Thursday, April 2, 2015

Day 2: Acceptance is Respect

Another key ingredient to autism acceptance is respect.

Respect comes in many different forms.

As Jess from Diary of a Mom explains, “A message of respect doesn’t mean there are no tough days, no challenges…but it does mean that we need to carefully incorporate autistics into these message and not lose sight of their value and dignity.”

Here are five ways to show respect to autistic individuals:

1)   Respect by communicating in new and different ways, and listening beyond words to truly understand.
Most individuals on the autism spectrum have difficulty communicating with others.  My son has pragmatic language delays.  Pragmatic, or social language, includes things such as initiating a conversation with another person, talking back and forth, and building off the ideas of others.  This is why I encourage the server at the restaurant to ask Ben for his order, along with the barista at Starbucks, and the teller at Toys R Us.  There are few ways to make conversation easier for an autistic person.  First, give them plenty of time to think before expecting them to answer a question.  This may mean pausing for an almost uncomfortable amount of time to allow the person time to process and think.  This may also mean understanding that the person may not give you eye contact or respond in traditional ways.  Some people on the spectrum communicate through scripts, which could be memorized snippets of dialogue from movies, TV shows, or You Tube videos.  Others, like my son, like to ask certain questions over and over, because he seeks comfort in the familiarity of the routine and the security of the answers.  Pay attention to the context in which the words are used rather than the words themselves to discern what the person is truly trying to say.  Carefully observe the person's actions and gestures, as these will often convey more meaning than the words alone.  Some individuals on the spectrum cannot speak, but this does not mean that they have nothing to say.  Communicate with them anyway.  Respect that when a person is upset or in the throes of a meltdown, their language may shut down completely.  Respect the person's need for space and a safe place to find their calm again.

2) Respect the power of words and talk about strengths first
Too often, conversations about autism focus on a person’s deficits.  I’ve seen many instances where adults discuss a child’s autism in negative terms in front of the child!  The adults have no idea the damaging impact of their words can have.  Instead of focusing on a person’s weaknesses, flip the script and talk about strengths. Look for examples of what the person is doing well and encourage
these positive behaviors. 

3)    Respect by learning from the perspectives of others. 
Remember that autism is a spectrum and others will have different points of view based on their experiences.  You may not agree with everyone’s philosophy but respect that their journeys are different from yours.  Listen to autistic adults, because they understand autism better than any professional.  We must respect others for their place in this journey but this does not mean that we have to compromise our own beliefs.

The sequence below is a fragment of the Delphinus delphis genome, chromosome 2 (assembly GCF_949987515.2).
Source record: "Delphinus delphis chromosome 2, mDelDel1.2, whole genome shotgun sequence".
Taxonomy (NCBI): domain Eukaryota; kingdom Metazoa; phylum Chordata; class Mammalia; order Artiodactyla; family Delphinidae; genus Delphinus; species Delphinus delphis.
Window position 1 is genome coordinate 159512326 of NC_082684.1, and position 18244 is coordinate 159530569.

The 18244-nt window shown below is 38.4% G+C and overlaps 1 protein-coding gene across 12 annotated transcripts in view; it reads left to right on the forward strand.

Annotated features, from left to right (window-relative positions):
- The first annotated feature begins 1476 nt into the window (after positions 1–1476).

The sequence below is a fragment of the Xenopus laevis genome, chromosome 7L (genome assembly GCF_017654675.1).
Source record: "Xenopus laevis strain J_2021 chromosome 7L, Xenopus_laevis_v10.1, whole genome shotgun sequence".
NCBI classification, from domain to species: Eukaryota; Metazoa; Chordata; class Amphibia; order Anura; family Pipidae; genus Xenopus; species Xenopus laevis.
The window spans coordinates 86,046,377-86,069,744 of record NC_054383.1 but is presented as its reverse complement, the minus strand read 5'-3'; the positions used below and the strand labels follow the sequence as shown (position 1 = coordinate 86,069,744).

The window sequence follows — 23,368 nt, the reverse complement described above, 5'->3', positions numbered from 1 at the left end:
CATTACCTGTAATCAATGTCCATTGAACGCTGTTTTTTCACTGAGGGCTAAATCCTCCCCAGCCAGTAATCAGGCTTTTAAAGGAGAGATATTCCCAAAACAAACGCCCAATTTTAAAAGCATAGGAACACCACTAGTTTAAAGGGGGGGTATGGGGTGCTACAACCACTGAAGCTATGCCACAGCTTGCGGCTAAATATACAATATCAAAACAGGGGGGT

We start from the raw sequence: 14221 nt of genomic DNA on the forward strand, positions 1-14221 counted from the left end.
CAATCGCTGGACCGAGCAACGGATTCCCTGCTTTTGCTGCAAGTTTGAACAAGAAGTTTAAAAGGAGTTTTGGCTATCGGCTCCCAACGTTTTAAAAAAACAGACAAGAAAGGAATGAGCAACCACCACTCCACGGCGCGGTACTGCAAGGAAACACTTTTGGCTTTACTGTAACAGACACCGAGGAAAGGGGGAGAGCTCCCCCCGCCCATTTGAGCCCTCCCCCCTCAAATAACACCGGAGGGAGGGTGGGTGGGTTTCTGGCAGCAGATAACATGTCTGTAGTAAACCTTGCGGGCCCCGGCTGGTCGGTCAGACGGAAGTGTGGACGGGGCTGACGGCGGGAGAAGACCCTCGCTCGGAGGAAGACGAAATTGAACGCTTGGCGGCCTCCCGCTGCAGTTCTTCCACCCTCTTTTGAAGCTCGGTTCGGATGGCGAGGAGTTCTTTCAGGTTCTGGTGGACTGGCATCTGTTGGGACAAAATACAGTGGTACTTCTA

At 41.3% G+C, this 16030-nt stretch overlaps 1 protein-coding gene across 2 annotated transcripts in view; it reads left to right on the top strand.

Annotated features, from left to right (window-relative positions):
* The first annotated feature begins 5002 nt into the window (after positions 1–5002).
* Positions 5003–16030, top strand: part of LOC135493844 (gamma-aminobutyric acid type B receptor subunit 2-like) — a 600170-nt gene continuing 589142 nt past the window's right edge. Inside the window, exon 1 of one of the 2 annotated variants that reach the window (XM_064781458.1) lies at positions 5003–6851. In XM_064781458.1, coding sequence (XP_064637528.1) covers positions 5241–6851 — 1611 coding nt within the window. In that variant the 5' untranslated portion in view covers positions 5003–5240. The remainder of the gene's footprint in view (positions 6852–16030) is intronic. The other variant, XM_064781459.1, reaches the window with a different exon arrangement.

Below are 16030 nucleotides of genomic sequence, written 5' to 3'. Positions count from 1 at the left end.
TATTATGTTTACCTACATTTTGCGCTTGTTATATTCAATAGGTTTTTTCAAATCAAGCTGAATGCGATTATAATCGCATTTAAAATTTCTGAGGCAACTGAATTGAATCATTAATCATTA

4)   Respect by practicing inclusion.
I’ve read so many sad articles that go something like this.  An autistic child invites every kid in his class to a birthday party, only to have no one show up.  It’s important to remember that autistic individuals may have difficulty with peer relationships, but they still want to be included.  Show respect by including them in birthday parties, events, and family gatherings whenever possible.  Seek to make the environment as comfortable as possible.  And show kindness and understanding if the person needs a quiet space when the environment becomes too overwhelming.   Inclusion has be more than simply a name.  It take active involvement to make it truly work.  Ben has been lucky to be part of an inclusion classroom this year and he has made so many friends who he spends time with both in and out of class.  This could not happen without the amazing team of teachers who work hard to create a loving, supporting environment for him and his classmates.  He also has a loving family who accepts him for who he is and he has had more trips and adventures in his short life than many adults!  He has traveled by train, airplane, cruise ship, and everything in between!  Inclusion benefits everyone.  

5)   Respect by avoiding assumptions and stereotypes

There are so many myths out there about autism that can be downright damaging.  Some that are particularly hurtful are the myths that autism is caused by bad parenting, and that autistic people feel no empathy or affection.  These myths are not only untrue but perpetuate feelings of pity and place barriers between autistics and the rest of the world.  My son doesn’t need people to feel sorry for him.  He is a vibrant child with many talents and strengths.  He may have different challenges from other children, but we are addressing these and he is showing growth every day.  He is also one child with autism.  He does not represent every autistic person.  He is different from his best buddy in his class who also happens to have autism.  Both boys are quite different from many, many others on the spectrum.  Don’t make the mistake of thinking you know everything about autism because of your experience with one person.  

The best way to show respect is to value the individual and his or her unique strengths.  Seek to understand and learn from that person.  You’ll be happy you did!

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